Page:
STARKEY, Oliver (c.1523-83/86).
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Family and Education
b. c.1523, illegit. o.s. of Roger Starkey of London by Elizabeth of Antwerp. educ. Louvain; I. Temple.1
Member, order of St. John of Jerusalem, commander Quenington, Glos. 1558, lt. turcopolier Feb. 1560, Latin sec. to grand master bef. 1565-?8, titular bailiff of Eagle, Lincs. 1569.2
Oliver Starkey’s parentage is set out in the depositions of witnesses in a chancery case begun by him in 1546, soon after his father’s death. He was born in Antwerp, where his father was in the service of Sir Thomas Baldry, ‘at which time the said Roger kept the mother of the said Oliver as his harlot not being at any time married together’. Soon after Oliver’s birth Roger Starkey gave up the woman, ‘whose name was Bedkyn and in English Elizabeth’, and she went to live with another man. The boy took his mother’s domicile and was educated on the Continent. His father died in 1545 worth, according to one estimate, £3,000 in land and goods; two years earlier he had obtained a grant of arms and he acknowledged his son by leaving him £300 in his will and by naming him its executor. Oliver Starkey obtained a grant of probate on 14 Nov. 1545 but renounced it six days later; the chancery case between Starkey and his first cousin Thomas Starkey turned on the reasons for this renunciation and the intentions of Roger Starkey in making the will.3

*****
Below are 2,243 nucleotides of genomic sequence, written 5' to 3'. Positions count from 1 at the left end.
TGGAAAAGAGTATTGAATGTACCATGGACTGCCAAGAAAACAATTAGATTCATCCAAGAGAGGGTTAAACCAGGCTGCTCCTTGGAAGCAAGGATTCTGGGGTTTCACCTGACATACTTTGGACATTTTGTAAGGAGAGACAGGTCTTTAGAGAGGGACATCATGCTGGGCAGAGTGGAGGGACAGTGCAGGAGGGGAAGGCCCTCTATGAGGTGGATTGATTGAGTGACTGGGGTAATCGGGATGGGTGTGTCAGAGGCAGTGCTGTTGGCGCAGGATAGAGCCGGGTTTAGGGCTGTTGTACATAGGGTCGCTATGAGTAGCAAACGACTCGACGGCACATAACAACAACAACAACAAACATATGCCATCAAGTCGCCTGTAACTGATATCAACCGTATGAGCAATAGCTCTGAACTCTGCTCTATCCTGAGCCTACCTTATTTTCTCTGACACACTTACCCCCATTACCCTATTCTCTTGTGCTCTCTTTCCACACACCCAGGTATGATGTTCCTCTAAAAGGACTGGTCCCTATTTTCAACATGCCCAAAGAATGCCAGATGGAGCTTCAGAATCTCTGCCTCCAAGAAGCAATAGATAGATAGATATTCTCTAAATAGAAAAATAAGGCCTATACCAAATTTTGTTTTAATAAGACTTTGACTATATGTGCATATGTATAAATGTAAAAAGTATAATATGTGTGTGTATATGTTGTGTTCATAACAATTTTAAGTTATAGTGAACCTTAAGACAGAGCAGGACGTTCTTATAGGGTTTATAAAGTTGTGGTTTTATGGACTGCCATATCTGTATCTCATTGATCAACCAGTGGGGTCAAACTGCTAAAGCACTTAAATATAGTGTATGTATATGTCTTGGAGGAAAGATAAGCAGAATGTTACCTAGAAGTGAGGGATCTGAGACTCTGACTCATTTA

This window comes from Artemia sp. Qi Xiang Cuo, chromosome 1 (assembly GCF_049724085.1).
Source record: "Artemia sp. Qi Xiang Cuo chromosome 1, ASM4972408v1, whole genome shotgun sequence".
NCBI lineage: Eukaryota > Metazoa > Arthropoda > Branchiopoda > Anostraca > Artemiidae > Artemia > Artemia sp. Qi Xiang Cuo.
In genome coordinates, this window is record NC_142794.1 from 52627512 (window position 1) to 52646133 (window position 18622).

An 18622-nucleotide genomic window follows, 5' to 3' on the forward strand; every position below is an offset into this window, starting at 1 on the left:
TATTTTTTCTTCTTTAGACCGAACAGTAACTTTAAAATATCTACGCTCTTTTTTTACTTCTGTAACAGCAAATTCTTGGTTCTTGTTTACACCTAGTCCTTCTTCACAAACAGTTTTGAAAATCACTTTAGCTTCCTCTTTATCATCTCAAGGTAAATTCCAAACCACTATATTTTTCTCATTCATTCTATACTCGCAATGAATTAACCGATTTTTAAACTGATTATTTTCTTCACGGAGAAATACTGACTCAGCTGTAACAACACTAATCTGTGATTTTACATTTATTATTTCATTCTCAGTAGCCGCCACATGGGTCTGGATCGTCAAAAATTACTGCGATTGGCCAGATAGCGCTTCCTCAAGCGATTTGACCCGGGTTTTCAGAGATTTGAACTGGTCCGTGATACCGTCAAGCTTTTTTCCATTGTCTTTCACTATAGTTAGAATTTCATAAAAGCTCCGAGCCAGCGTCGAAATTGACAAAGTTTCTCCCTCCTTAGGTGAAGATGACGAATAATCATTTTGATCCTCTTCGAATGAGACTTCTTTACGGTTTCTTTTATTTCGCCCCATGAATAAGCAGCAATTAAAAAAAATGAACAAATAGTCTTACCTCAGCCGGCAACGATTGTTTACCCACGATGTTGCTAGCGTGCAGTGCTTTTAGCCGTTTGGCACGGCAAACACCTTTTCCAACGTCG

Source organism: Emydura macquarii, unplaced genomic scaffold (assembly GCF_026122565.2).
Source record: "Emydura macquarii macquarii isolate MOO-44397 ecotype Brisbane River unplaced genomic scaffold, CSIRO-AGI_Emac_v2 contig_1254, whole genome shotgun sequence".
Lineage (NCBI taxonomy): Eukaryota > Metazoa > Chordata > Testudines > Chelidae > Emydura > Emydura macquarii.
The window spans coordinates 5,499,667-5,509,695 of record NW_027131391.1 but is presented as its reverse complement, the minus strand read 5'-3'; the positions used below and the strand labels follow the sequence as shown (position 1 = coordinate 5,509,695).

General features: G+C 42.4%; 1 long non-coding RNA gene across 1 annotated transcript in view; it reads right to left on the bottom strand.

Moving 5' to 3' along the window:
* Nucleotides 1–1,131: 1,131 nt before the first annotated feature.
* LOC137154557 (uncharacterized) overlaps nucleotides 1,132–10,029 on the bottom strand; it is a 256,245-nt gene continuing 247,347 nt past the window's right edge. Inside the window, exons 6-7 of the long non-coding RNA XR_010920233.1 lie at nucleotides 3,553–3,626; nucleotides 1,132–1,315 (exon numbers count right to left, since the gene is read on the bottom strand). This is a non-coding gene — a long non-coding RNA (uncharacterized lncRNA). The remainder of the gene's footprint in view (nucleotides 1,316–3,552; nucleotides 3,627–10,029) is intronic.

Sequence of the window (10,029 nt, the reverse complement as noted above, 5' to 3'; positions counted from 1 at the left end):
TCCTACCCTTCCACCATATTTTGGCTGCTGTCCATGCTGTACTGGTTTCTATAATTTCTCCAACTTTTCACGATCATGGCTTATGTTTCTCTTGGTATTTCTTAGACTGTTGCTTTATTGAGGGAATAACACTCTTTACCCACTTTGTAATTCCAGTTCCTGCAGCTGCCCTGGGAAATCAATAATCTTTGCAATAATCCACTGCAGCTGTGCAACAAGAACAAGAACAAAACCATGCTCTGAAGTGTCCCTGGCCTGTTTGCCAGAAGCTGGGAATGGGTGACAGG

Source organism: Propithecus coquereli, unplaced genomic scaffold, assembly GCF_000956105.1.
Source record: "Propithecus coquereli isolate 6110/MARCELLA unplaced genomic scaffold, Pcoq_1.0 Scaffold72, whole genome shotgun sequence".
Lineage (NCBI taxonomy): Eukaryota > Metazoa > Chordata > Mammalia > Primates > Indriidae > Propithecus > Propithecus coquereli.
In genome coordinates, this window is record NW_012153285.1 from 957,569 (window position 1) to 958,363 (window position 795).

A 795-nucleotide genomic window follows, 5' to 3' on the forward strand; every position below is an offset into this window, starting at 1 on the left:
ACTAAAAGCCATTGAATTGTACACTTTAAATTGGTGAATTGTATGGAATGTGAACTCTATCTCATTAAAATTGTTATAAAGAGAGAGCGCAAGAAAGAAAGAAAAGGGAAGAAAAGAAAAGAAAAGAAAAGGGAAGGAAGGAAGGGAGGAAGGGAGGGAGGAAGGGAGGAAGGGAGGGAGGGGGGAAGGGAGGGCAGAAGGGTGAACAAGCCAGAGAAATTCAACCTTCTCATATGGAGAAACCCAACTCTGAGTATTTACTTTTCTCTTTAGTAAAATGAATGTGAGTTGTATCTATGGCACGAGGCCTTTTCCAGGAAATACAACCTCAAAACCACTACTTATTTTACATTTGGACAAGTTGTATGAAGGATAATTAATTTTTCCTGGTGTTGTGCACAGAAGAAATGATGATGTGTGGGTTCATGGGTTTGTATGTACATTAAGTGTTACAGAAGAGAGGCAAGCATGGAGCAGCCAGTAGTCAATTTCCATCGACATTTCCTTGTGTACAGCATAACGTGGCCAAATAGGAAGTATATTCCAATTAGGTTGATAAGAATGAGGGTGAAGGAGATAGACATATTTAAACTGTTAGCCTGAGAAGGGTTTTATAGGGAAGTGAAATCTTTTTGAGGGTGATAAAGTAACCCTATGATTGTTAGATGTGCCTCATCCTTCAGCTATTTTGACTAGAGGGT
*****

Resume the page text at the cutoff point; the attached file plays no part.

Thomas Starkey, the chief beneficiary under the will, was found by jury to be the heir and as such entitled to property in London and Middlesex. According to his witnesses, Roger Starkey had left him most of the land unconditionally and had given him authority to alter the will before proving it. Oliver Starkey had been offered, and had accepted, £300 to renounce the executorship, explaining to the judge of the prerogative court ‘that he would not let [hinder] his learning to be about the business of it’. Since his bill starting the case has not been found, it is not clear whether he received £600 in all or whether the £300 offered was inserted into the will as a legacy after his agreement to renounce the executorship. His own witnesses asserted that Roger Starkey had left his entail to his nephew on an express but unwritten trust that it should be transferred to his son ‘within three months after the said Oliver should fortune to be made denizen’; had Roger left his land to Oliver, a Flemish subject, it would have been forfeit to the crown. The crucial weakness in Starkey’s case, and the reason for its probable failure, was his inability to produce a bond said to have been given him by his cousin during their negotiation or to explain why he should have surrendered it before its condition had been performed. A reference in 1565 to Starkey’s ‘patrimony’ suggests that he invested some of his £300 or £600 in the purchase of land, but it is not known where.4